By John N. Mitchell
PHILADELPHIA — The School District of Philadelphia is moving ahead with its plan to begin remote learning even though Gov. Tom Wolf announced Thursday that schools will not reopen this school year due to the novel coronavirus pandemic.
“That doesn’t change what we intend to do with respect to our remote learning,” School District of Philadelphia Superintendent William Hite said on Thursday. “It does answer a question of whether or not we will be returning to a school building and that is why the remote learning was so critically important.
“We were planning for an eventual announcement of that sort already and this just allows us to plan more specifically around this issue.”
District administrators already have distributed 40,000 Chromebooks to more than 140 schools across the district, for staff at those schools to distribute to students who don’t have computers at home. Schools began distributing the laptops last week, and eight schools already have given out all their laptops.
District administrators plan to buy 10,000 more Chromebooks.
Laptops will be distributed by the schools through the end of next week. After that, Hite said, school district staff will distribute laptops from a different yet-to-be-determined location.
“That could make it very hard for families of students to then get to that place to pick up the machine,” Hite said. “It’s likely that they will have to travel longer distances than they would if they were picked up at the students’ school.”
Students who don’t have laptops will be able to use any device with a microphone and keyboard, such as an iPad or tablet, to access Google Classroom, a free web program used for teaching.
Classes — with grading and attendance — are scheduled to begin the first week of May.
In addition to providing the devices, city officials and school district administrators are working to provide access to free mobile hotspots across the city or low-cost internet options. Comcast is making Xfinity WiFi free for families in the city where Xfinity WiFi is available.
Soon after schools closed on March 13, the school district began remote instruction but stopped it because many students do not have access to a computer or internet at home.
A 2019 survey by the district found that 45% of students in grades 3-5 have access to the internet from a home computer; that just 56% of students in grades 6-8 have similar internet access; and that this was also true for 58% of students in grades 9-12.
Principals will notify families when computers become available. Hite urged families to track updates on the School District of Philadelphia website as well as via social media.
Hite added that the district is taking numerous steps to minimize social contact and to protect the health and well-being of families and staff as staff distribute the laptops. He said that there are drive-up options available and walk-up options where social distancing measures will be enforced.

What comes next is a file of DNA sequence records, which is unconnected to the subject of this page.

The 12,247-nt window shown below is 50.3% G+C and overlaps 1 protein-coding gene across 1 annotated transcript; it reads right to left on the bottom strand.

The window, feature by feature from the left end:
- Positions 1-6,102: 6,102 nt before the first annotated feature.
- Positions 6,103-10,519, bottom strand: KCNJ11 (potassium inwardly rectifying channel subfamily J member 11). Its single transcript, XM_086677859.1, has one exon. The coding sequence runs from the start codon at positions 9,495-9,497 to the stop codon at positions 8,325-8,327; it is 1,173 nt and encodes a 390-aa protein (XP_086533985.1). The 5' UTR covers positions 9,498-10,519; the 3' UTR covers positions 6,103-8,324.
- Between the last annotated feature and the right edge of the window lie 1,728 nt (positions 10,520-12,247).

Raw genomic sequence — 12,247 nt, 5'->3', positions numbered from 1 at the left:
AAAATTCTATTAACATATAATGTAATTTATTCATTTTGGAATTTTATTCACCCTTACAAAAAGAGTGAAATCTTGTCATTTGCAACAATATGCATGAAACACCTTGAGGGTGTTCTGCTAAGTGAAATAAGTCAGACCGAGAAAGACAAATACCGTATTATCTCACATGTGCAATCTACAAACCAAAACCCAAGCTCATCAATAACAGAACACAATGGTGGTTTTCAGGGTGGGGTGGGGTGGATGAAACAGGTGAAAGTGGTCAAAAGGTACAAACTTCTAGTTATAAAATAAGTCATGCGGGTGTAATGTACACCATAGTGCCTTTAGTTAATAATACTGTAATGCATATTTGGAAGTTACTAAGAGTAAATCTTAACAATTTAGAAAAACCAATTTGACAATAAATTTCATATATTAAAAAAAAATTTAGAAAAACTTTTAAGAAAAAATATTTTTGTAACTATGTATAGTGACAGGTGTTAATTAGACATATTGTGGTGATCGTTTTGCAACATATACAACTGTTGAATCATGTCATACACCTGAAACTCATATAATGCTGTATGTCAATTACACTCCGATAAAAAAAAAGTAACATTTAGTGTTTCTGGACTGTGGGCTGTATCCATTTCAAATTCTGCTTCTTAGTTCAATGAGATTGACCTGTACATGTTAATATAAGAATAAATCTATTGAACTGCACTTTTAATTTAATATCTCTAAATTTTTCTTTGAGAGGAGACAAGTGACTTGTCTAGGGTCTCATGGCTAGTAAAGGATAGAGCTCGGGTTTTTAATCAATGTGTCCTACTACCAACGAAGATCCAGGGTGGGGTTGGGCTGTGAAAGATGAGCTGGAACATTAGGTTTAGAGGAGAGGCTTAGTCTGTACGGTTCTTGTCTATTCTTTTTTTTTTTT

The laptops will be completely sanitized.
Hite said that teachers unfamiliar with Google Classroom are currently being trained on it. Prior to the coronavirus outbreak, Hite said, approximately 7,000 teachers — “about 15%” of all district teachers — were familiar with Google Classroom.
“In addition to the training, teachers will receive other professional development to make the process more efficient, less cumbersome, and as beneficial as possible to facilitate remote learning,” Hite said. “This is new for many of them.”
Also factoring into the preparation to begin online learning is a requirement from the state Department of Education that all school districts submit continuity of education plans that must be approved before online learning can proceed.
The state prohibits an extension of the school year beyond June 30. Hite said that summer school may be moved up but as of Thursday was not certain of how soon that might begin.
Hite said that when remote learning begins it will be a continuation of the third marking period. He admitted that students would not receive “100%” of the education they would have received had schools not closed down.
“That would be a false statement,” Hite said. “However, we are keeping the third marking period open. We will be introducing new concepts that would have historically been done during the fourth marking period, which is why the continuity of education plan is so important.
“Students will have the opportunity to stay on track for graduation and promotion to the next grade level, but it will not be based on what we would have been able to do if students had not lost all of the days in between the time that we closed schools and the time that we will have a robust remote learning plan up and ready to go. There is no remote learning plan that will be able to replace the quality and teaching and learning that happens in the classroom.”
John N. Mitchell is a reporter and columnist for the Philadelphia Tribune, where this story first appeared.